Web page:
death penalty

Marshall Griffin/St. Louis Public Radio

Last updated 1:30 p.m. Will be updated further.

Missouri Governor Jay Nixon has responded to the recent controversy surrounding the execution drug propofol by halting the execution of a Missouri inmate, and asking that a different form of lethal injection be used.

Here's Nixon's full statement: 

Mo. Dept of Corrections via sunshine request.

Updated 10/9/2013 6:42

The Missouri Department of Corrections has announced that it will be returning some of its propofol to its supplier, as the company requested almost a year ago.

But questions remain on how the state obtained the drug.

Propofol is a widely-used medical anesthetic, but the Mo. Dept. of Corrections is planning to use it for lethal injection. Missouri's Oct. 23 and Nov. 20 executions would be the first time the drug has ever been used for capital punishment.

A group of activists say Andre Cole didn't receive a fair trial nor a proper defense. They're asking Gov. Nixon to halt Cole's execution Tuesday.
(via Wikimedia Commons/Noahudlis)

Updated at 9:30 a.m. on Wednesday, October 9, to correct errors in our interview.

In the next two months, the state of Missouri plans to use the drug propofol to perform two executions, despite opposition from the European Union, the Missouri Society of Anesthesiologists and the American Civil Liberties Union.

(via Wikimedia Commons/Noahudlis)

The American Civil Liberties Union hopes to block two executions in Missouri this fall by seeking to disqualify the anesthesiologist used by the Department of Corrections.

Jeffrey Mittman is Executive Director of the ACLU of Eastern Missouri.  He says the American Board of Anesthesiology has recently adopted the same standards used by the American Medical Association, meaning that they cannot participate in ending someone's life.

Véronique LaCapra, St. Louis Public Radio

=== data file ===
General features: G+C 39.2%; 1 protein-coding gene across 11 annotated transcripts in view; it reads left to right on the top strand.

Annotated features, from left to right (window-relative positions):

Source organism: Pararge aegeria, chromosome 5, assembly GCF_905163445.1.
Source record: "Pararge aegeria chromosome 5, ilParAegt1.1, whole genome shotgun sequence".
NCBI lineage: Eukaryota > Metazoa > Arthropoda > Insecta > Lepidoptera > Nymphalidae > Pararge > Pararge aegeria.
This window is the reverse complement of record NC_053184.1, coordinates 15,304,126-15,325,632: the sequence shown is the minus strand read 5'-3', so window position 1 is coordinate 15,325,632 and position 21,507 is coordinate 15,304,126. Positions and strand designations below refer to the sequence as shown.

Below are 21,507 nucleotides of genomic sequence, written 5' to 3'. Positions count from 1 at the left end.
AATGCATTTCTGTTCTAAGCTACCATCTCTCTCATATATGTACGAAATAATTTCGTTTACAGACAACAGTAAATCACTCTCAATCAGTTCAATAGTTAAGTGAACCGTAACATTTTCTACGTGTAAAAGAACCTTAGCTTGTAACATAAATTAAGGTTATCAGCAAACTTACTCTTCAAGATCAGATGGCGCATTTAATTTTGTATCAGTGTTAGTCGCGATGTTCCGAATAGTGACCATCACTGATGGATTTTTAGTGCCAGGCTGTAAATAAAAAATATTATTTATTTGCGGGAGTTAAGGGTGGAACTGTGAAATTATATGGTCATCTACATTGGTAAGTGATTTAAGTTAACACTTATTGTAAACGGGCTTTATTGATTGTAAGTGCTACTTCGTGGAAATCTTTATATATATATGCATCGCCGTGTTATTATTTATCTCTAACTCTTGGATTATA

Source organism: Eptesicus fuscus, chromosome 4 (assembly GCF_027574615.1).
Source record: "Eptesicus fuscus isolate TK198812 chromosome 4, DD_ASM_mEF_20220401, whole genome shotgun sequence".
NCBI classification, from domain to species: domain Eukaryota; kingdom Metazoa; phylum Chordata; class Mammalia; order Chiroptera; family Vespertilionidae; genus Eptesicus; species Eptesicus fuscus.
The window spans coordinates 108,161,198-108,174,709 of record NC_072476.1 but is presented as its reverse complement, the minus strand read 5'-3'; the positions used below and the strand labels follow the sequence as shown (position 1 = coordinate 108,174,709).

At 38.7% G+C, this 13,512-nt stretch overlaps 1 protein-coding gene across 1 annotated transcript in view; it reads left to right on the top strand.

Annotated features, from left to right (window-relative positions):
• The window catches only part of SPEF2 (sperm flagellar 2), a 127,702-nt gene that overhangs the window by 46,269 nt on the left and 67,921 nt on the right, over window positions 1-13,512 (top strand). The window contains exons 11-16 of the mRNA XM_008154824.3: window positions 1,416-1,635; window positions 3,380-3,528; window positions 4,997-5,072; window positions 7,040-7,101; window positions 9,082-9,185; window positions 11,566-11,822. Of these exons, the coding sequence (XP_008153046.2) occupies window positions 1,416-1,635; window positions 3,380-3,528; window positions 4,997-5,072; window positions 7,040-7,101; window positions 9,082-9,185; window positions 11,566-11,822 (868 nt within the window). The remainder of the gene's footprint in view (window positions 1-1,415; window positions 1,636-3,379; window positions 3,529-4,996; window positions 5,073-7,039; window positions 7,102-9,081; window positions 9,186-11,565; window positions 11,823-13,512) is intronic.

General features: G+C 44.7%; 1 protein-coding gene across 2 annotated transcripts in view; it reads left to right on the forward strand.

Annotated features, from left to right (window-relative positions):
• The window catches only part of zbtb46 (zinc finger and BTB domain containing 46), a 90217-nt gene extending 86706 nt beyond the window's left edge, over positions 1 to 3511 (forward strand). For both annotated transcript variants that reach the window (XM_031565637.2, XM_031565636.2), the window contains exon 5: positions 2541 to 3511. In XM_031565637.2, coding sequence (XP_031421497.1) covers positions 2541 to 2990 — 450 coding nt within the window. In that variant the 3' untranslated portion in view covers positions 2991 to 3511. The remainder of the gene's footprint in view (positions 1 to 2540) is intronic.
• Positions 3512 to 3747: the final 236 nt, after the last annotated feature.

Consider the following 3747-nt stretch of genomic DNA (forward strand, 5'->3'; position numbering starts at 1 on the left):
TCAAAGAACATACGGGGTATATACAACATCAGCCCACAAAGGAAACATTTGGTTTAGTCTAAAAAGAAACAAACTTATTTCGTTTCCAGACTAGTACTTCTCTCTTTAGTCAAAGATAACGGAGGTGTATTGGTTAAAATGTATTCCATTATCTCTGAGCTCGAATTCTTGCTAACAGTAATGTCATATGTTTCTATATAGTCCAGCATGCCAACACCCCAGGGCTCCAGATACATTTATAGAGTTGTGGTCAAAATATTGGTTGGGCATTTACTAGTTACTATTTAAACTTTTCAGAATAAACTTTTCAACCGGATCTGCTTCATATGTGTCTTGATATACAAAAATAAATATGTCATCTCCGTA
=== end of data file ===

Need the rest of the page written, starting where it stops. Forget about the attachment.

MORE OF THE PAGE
Attorney General Chris Koster says Missouri may have to resort to using the gas chamber to carry out death sentences as an "unintended consequence" of the state Supreme Court's refusal to set execution dates.

Executions have been on hold in Missouri since the state Supreme Court has declined to set execution dates. The court says execution dates would be "premature" until a federal legal challenge is resolved regarding the use of the drug propofol as Missouri's new execution method.

Missouri death row inmate Reginald Clemons says detective interrogators beat him so badly he admitted to raping two sisters who were pushed to their deaths from the old Chain of Rocks Bridge.

Clemons testified today at a special hearing that he confessed because he feared for his life. He is on death row for the 1991 rape and murder of 20-year-old Julie Kerry and 19-year-old Robin Kerry.

After the hearing, the Missouri Supreme Court will decide whether to commute Clemons' death sentence and possibly require a new trial.

(via Wikimedia Commons/Noahudlis)

Updated 6:03 p.m. with reaction 

The Missouri Supreme Court will not set execution dates for six death row inmates until a court case over the state's new execution protocol is resolved.

(Propofol: Wikimedia commons, Gurney: via Wikimedia Commons/Noahudlis, Needle: Flickr via prashant_zi)

Missouri is the first state in the nation to change its protocol for executing prisoners from a three-drug cocktail to the single drug Propofol. The switch is due to a shortage of a key drug, which has stalled lethal injections across the country.

Other states may eventually follow Missouri’s lead, but as St. Louis Public Radio’s Joseph Leahy reports, the drug known recently for killing pop star Michael Jackson is no silver bullet either.

"I just thought it was a good idea"

(New Orleans Saints Press Kit)

Gregg Williams apologizes

Rams defensive coordinator Gregg Williams is apologizing to the NFL, to St. Louis coach Jeff Fisher, the Rams organization and football fans in general for running a bounty pool while he was in New Orleans.

Williams was suspended indefinitely on Wednesday by the NFL, and the Rams say he'll be eligible for reinstatement after the season.

(via Wikimedia Commons/Noahudlis)

A House committee heard testimony Wednesday evening on legislation that would abolish the death penalty in Missouri.  The bill would also commute sentences of all current Death Row inmates to life without parole.

Several people testified in favor of the bill, including Kevin Green, a California man who spent 16 years in prison on charges that he raped his wife and killed their unborn baby.  He was eventually exonerated after DNA evidence showed another man had committed the crime.  Green says doing hard time in prison is a harsher punishment than being executed.

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